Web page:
SALT LAKE CITY -- Utah Attorney General John Swallow officially ends his time in office, resigning at 12:01 a.m. Tuesday.
Swallow declined FOX 13's request for an interview on Monday, but released a statement:
"I want to thank the people of Utah for allowing me to serve these past four years with the Attorney General's Office. I am proud of the work being done by our attorneys, investigators and staff members and I am confident they will continue to fight to protect our children, our state and our resources."
When he leaves office, Swallow will be entitled to a $12,000 a year pension when he turns 65 for his years of service in the attorney general's office, as well as health coverage until the end of the month.
If he had resigned on Nov. 30, he likely would not have gotten either. Utah Attorney General's spokesman Paul Murphy noted that the situation with health coverage is similar to private sector employment.
Swallow told KSL Radio's "Doug Wright Show" that the timing was coincidental: he had made a decision to resign, thought about it for a few days, then went on vacation and came back on Dec. 2 -- his last day in office.
"We hadn't given serious consideration to resigning until four days before I resigned," he said on the radio talk show. "So if you're asking me if in July I was hoping I could hang on until Dec. 1, the answer is no."
MaryAnn Martindale, the director of the progressive think-tank Alliance for a Better Utah, questioned the attorney general's timing.
"There's absolutely nothing coincidental about the timing," she told FOX 13. "He knew exactly when that date was, when that clock was going to tick past 11:59 and he'd get that pension. The benefits? I think that's just a bonus."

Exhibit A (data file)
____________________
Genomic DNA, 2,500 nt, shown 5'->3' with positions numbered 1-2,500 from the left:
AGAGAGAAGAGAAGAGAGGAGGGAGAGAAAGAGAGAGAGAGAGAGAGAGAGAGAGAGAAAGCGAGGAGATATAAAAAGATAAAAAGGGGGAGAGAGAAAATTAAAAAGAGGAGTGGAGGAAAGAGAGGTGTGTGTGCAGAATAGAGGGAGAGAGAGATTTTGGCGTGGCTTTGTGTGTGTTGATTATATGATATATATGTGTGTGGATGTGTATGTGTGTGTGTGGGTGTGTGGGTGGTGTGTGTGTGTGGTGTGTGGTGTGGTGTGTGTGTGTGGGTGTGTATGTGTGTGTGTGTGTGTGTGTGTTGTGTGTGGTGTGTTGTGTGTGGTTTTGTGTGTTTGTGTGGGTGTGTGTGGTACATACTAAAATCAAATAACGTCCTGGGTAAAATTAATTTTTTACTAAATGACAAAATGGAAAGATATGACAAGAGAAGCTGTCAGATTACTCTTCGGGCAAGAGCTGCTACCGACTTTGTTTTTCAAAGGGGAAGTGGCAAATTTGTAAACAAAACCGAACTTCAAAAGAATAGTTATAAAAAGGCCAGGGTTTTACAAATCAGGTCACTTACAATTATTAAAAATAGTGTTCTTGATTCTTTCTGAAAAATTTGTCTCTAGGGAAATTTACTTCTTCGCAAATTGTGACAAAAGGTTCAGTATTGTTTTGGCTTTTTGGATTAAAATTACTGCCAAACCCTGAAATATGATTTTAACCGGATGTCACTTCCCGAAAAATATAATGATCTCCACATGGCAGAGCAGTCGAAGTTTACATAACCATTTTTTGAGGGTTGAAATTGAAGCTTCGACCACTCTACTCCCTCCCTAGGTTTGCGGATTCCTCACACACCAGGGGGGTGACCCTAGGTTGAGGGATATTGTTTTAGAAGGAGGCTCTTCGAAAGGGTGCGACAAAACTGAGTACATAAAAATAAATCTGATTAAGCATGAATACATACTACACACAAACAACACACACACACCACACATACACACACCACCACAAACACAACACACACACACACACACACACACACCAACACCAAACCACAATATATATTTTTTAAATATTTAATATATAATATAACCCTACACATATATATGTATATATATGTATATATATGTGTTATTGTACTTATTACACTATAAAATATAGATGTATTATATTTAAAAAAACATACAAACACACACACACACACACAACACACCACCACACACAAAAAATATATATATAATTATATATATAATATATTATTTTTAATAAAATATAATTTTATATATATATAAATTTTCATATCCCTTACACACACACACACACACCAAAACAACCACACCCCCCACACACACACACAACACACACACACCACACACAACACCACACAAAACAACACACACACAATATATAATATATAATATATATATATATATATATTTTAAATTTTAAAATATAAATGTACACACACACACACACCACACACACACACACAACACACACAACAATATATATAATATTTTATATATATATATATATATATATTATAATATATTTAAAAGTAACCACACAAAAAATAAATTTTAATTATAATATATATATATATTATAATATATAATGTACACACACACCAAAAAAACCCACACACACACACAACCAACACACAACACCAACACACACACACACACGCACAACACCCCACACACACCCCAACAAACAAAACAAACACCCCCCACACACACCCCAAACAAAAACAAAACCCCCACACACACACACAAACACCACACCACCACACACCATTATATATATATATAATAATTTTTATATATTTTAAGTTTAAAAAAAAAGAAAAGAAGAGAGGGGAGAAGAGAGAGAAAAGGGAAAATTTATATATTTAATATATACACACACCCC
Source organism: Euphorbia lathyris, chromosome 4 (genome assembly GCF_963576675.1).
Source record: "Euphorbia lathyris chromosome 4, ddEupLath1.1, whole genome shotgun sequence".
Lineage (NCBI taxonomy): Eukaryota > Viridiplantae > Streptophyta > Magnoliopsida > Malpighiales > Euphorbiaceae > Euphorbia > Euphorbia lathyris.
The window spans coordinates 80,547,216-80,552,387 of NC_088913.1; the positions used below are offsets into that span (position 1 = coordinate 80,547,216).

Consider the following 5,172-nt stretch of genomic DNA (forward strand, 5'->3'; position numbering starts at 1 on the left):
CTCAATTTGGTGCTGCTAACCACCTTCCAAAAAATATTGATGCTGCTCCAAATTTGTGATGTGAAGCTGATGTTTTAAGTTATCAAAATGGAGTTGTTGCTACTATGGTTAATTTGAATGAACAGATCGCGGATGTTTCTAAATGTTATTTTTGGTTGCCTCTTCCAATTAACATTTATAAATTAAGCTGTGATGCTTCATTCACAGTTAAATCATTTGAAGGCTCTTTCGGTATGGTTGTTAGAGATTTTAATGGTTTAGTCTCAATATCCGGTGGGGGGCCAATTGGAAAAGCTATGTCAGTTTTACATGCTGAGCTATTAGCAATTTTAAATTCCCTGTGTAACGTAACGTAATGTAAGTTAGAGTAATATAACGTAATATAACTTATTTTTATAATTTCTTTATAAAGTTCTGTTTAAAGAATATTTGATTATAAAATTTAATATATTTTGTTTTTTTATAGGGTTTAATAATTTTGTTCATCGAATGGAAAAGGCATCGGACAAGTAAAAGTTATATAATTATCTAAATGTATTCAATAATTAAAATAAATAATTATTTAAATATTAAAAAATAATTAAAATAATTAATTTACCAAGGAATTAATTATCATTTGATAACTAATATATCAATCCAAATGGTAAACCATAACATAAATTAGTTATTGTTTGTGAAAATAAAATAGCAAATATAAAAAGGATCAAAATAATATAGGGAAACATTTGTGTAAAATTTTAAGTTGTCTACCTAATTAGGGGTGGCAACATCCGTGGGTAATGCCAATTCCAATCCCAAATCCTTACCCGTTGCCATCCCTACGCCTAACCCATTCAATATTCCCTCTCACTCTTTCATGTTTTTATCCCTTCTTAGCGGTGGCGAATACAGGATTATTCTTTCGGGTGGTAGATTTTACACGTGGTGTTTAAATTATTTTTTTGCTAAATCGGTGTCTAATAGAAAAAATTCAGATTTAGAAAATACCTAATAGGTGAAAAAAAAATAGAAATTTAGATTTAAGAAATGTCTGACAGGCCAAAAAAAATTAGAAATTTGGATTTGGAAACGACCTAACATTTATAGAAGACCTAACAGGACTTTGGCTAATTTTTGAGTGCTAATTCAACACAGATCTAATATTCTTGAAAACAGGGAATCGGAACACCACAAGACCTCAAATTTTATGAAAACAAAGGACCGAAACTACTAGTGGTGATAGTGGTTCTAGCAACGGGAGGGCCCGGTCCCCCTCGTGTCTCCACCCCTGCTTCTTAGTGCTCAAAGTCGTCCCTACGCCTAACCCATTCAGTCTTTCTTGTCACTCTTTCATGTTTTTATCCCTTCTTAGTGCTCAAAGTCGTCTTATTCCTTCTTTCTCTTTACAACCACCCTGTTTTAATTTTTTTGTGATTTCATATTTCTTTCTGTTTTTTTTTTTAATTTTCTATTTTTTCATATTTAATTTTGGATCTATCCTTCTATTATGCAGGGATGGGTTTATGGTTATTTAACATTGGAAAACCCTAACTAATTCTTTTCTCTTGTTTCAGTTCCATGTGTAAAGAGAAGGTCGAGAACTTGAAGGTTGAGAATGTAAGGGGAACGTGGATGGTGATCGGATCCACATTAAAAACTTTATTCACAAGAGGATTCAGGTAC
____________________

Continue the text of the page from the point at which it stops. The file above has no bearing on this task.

Martindale's group filed an election complaint against Swallow, prompting an investigation by the Lt. Governor's office. That investigation accused the attorney general of breaking election law, something Swallow has denied.
With Swallow's resignation, Lt. Governor Spencer Cox said there was no need to go to court to invalidate the election. Martindale told FOX 13 her group could take it to court -- but they don't have the money.
"We're going to talk about it with our legal experts, the ones that helped us with the original complaint and make a decision," she said. "I'm cautious, it's probably not going to be something we're going to undertake. There's a lot of money, a lot of time involved with that. There's a lot of capacity and we don't have the money."
Martindale said Alliance for a Better Utah would be investigating a $3,000 bonus given to Swallow when he first took office last year. State financial records obtained by FOX 13 revealed that in the 2012-2013 fiscal year, the attorney general received $56,157 in salary; $23,566 in benefits; and a $3,000 "incentive award."
The award was a bonus given by outgoing Utah Attorney General Mark Shurtleff to Swallow when he was a deputy attorney general in December 2012, the office said. The Utah Division of Administrative Services said it, like other financial documents, is posted June 30, 2013. However, Murphy said it was given in Swallow's first paycheck in January.
If he received the bonus as attorney general, it could be illegal, Martindale said. Alliance for a Better Utah planned to file public records request for detailed information on the bonus.
"It's curious, the timing of it," Martindale said.
Brian Tarbet, the former general in the Utah National Guard, will be interim Utah Attorney General. The Utah Republican Party's central committee will meet on Dec. 14 to select a replacement. Declared candidates include: Bret Rawson, Sean Reyes, Brent Ward, Michael Wilkins, and Scott Burns.